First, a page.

14 Cranswick Crescent, Matamata
List Entry Information
List Entry Status
List Entry Type
Historic Place Category 2
Private/No Public Access
5th September 1985
Extent of List Entry
Extent includes the land described as Lot 2 DPS 15842 (CT SA42D/226), South Auckland Land District and the building known as Cranswick House thereon
Lot 2 DPS 15842 (CT SA42D/226), South Auckland Land District
Cranswick House at 14 Cranswick Crescent, Matamata was built in 1916 for local farmers John Cranswick (1867-1951) and Mary Louisa Cranswick (1879-1963). The house is a replica of the Cranswick’s previous residence ‘Cleavedale’ in Hinuera, which was constructed in 1911. Cranswick House is one of Matamata’s stately homes and is a representative example of a two-bay Edwardian villa featuring exceptional fret work design. It also has strong ties to Matamata’s social history as the Cranswicks were actively involved in the developing Matamata community, especially the Anglican Church.
John Cranswick arrived in Matamata in 1895 and in 1904 drew Section 104 in the Matamata subdivision ballot. His plot was situated on the Hinuera West Road and stretched to the Waitoa River. Cranswick had a two bay villa with a return verandah built as a homestead on the farm. When Cranswick retired from farming, the family moved into the town of Matamata. In 1916 they built a replica of their previous home, upon eight acres of land. The house was constructed by Thames architect and builder Albert William Gordon (1888-1917), who also built Cleavedale. The Cranswick’s active involvement in the Matamata community meant that Cranswick House and gardens were a social destination and the setting for many local events.
Cranswick House is a single-storied, two-bay Edwardian villa with a return balcony and exceptional fret work detailing. The balcony balustrades are of a geometric design. The house has a hipped roof and a combination of single and double opening sash windows. It was constructed from native timbers and had eight rooms. Large flower and vegetable gardens were planted and an orchard was raised.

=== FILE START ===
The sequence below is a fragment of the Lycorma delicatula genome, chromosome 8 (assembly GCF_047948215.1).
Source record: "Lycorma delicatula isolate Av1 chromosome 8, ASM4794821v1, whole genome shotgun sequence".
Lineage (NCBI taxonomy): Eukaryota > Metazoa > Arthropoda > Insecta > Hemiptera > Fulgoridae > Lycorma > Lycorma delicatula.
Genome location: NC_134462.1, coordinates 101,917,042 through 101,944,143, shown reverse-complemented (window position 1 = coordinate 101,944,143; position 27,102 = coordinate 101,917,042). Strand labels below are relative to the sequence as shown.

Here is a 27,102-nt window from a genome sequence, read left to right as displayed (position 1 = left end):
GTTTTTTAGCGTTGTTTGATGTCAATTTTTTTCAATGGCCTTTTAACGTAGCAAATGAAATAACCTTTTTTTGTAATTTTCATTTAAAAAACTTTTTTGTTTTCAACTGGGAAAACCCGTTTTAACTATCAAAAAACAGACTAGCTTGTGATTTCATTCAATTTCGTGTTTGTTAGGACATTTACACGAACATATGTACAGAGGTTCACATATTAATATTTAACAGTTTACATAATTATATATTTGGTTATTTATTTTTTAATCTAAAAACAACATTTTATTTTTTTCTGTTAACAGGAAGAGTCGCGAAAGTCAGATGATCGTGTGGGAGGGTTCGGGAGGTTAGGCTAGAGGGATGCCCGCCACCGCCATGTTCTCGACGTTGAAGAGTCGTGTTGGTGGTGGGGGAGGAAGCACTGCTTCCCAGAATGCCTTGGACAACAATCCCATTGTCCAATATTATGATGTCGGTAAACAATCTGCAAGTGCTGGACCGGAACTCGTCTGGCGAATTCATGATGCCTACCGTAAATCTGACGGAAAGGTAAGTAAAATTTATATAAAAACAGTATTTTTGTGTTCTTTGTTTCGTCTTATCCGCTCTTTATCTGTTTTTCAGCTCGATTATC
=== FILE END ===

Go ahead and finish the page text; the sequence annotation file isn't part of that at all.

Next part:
Building company Mason Brothers added a sleeping porch to the house in 1926. Since 1949 the property has been subdivided and the land around the house has gradually decreased. Access to the property was also relocated from Burwood Road to Cranswick Crescent. In 1963 a sign was erected at the front of the property entitling it ‘Cranswick House’ in reference to the pioneer family and the social significance of their home, but this has since been removed. In a nod to its earlier history as the setting for local events, the Country Women’s Institute garden party and fashion parade was held at Cranswick House in 1989. . Cranswick House remained in original condition until alterations were made in 2004, including a significant extension.
Gordon, Albert William
No biography is currently available for this construction professional
Sleeping porch added
21st January 2014
Report Written By
Stanley, Joan, Matamata: End of an Era 1985-1989, Matamata: Matamata-Piako District Council, 1990.
Stanley, Joan, Matamata: Ballot Farms and Families: 1904-2004, Matamata: Print Plus, 2004
A fully referenced upgrade report is available on request from the Lower Northern Office of the NZHPT.
Please note that entry on the New Zealand Heritage List/Rarangi Korero identifies only the heritage values of the property concerned, and should not be construed as advice on the state of the property, or as a comment of its soundness or safety, including in regard to earthquake risk, safety in the event of fire, or insanitary conditions.